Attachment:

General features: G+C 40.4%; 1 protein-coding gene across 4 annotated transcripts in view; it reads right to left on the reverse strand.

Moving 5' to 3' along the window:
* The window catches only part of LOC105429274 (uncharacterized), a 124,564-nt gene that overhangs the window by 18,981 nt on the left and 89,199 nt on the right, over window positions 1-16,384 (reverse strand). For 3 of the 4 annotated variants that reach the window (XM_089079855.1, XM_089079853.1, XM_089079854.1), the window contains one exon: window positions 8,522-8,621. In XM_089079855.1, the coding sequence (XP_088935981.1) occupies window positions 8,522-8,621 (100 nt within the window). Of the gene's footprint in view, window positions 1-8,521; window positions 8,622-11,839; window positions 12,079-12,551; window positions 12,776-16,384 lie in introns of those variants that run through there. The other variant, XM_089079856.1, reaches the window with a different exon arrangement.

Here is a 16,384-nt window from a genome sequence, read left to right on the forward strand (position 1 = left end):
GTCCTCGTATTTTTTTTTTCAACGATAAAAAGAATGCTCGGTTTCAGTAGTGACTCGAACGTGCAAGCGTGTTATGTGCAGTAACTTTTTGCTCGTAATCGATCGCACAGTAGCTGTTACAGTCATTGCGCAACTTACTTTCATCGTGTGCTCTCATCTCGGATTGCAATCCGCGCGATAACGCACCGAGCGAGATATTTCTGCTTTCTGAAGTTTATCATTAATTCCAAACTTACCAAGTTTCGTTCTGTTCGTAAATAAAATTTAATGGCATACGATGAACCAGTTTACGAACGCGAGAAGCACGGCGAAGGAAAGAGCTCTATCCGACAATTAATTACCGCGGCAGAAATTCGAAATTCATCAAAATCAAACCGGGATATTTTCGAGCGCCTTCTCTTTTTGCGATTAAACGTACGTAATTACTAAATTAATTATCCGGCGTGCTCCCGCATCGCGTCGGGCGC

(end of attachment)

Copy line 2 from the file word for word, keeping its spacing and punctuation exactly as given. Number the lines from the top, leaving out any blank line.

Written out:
Moving 5' to 3' along the window: